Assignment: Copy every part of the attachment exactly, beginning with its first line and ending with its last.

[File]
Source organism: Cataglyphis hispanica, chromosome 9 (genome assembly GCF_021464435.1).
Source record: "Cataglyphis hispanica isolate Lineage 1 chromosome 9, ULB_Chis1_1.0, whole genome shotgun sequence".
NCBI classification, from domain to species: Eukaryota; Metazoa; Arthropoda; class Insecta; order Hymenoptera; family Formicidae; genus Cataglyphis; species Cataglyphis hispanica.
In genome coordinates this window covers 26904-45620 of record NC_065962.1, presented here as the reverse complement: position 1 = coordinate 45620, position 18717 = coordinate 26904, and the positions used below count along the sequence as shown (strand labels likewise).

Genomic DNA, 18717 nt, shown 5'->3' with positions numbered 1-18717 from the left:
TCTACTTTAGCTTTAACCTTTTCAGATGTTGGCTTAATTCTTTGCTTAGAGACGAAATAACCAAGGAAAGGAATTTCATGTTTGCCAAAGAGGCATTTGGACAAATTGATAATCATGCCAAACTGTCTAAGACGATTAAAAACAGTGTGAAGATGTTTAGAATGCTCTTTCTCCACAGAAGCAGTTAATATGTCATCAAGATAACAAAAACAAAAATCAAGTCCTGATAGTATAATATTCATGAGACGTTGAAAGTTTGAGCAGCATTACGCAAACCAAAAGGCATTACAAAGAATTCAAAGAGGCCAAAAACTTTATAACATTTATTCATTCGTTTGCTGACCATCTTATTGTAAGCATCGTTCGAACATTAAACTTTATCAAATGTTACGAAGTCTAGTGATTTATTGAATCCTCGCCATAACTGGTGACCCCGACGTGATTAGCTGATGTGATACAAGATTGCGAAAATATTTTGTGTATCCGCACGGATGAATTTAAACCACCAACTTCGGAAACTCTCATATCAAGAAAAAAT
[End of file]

Source organism: Cataglyphis hispanica, chromosome 9 (genome assembly GCF_021464435.1).
Source record: "Cataglyphis hispanica isolate Lineage 1 chromosome 9, ULB_Chis1_1.0, whole genome shotgun sequence".
NCBI classification, from domain to species: Eukaryota; Metazoa; Arthropoda; class Insecta; order Hymenoptera; family Formicidae; genus Cataglyphis; species Cataglyphis hispanica.
In genome coordinates this window covers 26904-45620 of record NC_065962.1, presented here as the reverse complement: position 1 = coordinate 45620, position 18717 = coordinate 26904, and the positions used below count along the sequence as shown (strand labels likewise).

Genomic DNA, 18717 nt, shown 5'->3' with positions numbered 1-18717 from the left:
TCTACTTTAGCTTTAACCTTTTCAGATGTTGGCTTAATTCTTTGCTTAGAGACGAAATAACCAAGGAAAGGAATTTCATGTTTGCCAAAGAGGCATTTGGACAAATTGATAATCATGCCAAACTGTCTAAGACGATTAAAAACAGTGTGAAGATGTTTAGAATGCTCTTTCTCCACAGAAGCAGTTAATATGTCATCAAGATAACAAAAACAAAAATCAAGTCCTGATAGTATAATATTCATGAGACGTTGAAAGTTTGAGCAGCATTACGCAAACCAAAAGGCATTACAAAGAATTCAAAGAGGCCAAAAACTTTATAACATTTATTCATTCGTTTGCTGACCATCTTATTGTAAGCATCGTTCGAACATTAAACTTTATCAAATGTTACGAAGTCTAGTGATTTATTGAATCCTCGCCATAACTGGTGACCCCGACGTGATTAGCTGATGTGATACAAGATTGCGAAAATATTTTGTGTATCCGCACGGATGAATTTAAACCACCAACTTCGGAAACTCTCATATCAAGAAAAAAT